Donald Vaughn April 20, 2010 06:13AM
would not grinding the aragonite to a powder convert it to calcite?
Jolyon & Katya Ralph April 20, 2010 03:43PM
Why would powdering aragonite turn it into calcite? Unless you powdered it down to the molecular level, it's going to still be tiny bits of aragonite, isn't it?

Reiner Mielke April 20, 2010 04:08PM
There was some discussion on aragonite stability on an earlier thread http://www.mindat.org/forum.php?read,11,178577,178657#msg-178657, seems somewhat inconclusive at this point. The Feigl method does not require any grinding so it should not be an issue. Also the method should work by simply placing a drop of the solution on a sample and looking for the spot to turn black. Haven't tried this yet, evaporation may be an issue with this. Will test it tonight and report back.
Jolyon & Katya Ralph April 20, 2010 04:29PM
I'm not sure how inconclusive the "powdered aragonite turns to calcite" theory is.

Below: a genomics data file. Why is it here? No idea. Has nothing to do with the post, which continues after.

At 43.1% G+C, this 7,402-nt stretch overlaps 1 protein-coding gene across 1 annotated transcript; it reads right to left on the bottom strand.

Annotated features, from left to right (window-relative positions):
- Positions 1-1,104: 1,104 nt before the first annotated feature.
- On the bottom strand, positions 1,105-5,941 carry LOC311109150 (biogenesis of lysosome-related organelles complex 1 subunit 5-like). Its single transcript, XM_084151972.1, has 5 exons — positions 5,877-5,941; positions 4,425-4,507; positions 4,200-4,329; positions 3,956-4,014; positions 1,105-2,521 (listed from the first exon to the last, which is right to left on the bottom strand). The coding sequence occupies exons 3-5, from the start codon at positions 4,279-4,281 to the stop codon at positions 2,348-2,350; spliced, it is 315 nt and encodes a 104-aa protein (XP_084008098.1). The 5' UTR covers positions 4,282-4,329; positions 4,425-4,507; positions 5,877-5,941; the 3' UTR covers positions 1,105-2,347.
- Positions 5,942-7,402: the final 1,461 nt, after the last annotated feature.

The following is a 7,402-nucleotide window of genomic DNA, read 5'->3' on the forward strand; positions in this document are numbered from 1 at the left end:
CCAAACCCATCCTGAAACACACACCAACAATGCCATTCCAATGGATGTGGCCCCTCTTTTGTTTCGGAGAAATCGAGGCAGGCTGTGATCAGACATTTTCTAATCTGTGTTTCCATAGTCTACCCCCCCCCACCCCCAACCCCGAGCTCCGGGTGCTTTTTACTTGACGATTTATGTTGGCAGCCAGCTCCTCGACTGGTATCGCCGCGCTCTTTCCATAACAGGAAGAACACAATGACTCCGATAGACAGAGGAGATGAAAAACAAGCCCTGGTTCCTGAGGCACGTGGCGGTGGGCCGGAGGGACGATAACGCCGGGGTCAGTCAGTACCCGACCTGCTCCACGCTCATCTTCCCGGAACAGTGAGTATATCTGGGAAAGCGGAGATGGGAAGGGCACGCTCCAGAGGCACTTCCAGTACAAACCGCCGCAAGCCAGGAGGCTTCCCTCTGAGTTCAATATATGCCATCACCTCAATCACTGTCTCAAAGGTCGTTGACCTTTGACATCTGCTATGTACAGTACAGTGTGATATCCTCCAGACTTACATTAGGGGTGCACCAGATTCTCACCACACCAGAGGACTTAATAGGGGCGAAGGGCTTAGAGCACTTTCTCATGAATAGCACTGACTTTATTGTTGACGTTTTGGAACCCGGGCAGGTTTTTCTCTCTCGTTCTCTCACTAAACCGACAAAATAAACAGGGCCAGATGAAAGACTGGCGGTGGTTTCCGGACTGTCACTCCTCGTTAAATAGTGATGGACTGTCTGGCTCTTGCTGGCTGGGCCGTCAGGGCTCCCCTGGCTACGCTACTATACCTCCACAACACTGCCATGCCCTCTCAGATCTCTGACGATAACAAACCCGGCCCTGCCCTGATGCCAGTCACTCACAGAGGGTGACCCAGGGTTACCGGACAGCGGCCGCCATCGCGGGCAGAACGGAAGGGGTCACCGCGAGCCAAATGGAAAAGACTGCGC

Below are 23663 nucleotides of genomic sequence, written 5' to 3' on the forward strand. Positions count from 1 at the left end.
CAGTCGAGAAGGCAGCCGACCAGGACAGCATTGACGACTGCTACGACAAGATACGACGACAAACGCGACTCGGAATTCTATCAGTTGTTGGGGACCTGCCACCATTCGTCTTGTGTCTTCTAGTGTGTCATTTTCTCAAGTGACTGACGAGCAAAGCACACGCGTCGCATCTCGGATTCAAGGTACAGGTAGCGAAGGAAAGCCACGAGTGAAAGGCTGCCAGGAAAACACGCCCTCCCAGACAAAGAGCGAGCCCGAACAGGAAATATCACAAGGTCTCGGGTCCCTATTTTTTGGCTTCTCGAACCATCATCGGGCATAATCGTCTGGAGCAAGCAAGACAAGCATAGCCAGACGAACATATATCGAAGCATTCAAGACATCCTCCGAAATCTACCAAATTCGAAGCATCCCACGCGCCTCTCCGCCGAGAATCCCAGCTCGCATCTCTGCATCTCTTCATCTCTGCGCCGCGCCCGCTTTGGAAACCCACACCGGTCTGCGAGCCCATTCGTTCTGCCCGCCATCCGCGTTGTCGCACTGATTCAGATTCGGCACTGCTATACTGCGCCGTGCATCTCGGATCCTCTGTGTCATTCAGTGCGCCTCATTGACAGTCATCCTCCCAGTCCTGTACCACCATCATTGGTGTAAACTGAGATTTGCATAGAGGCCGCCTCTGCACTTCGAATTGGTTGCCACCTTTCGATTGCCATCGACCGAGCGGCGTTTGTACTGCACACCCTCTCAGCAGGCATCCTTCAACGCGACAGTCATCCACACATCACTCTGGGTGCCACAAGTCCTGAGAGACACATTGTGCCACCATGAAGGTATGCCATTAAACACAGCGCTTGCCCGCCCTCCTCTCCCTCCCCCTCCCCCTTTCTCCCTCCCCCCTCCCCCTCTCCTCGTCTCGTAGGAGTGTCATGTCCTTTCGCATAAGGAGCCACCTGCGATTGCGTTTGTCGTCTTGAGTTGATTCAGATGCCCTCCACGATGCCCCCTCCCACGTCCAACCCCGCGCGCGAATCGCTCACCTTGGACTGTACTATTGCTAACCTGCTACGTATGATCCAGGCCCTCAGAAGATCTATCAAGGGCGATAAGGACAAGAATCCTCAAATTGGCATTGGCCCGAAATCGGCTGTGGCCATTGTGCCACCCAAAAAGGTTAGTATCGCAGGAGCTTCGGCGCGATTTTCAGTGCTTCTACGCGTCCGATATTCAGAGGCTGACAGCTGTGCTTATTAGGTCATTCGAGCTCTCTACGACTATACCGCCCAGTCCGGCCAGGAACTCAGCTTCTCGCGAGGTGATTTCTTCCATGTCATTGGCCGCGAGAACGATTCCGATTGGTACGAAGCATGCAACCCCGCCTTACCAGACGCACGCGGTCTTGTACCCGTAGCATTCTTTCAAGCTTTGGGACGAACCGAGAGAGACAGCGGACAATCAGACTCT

From what I can see it's pretty conclusively not true.

I have done a quick search, can't find any reputable source claiming that powdered aragonite turns to calcite, and plenty of scientific papers across many disciplines talking about powdered aragonite.

Is there any genuine research published that suggests this transformation happens? If not let's just consign it to myths and legends.

Uwe Kolitsch April 20, 2010 05:03PM
I remember a scientific investigation of (local) temperatures that are reached when dry-grinding oxidic compounds: up to 600°C.
Several sulphides (of Cu but also other elements I think) undergo phase transformation during grinding.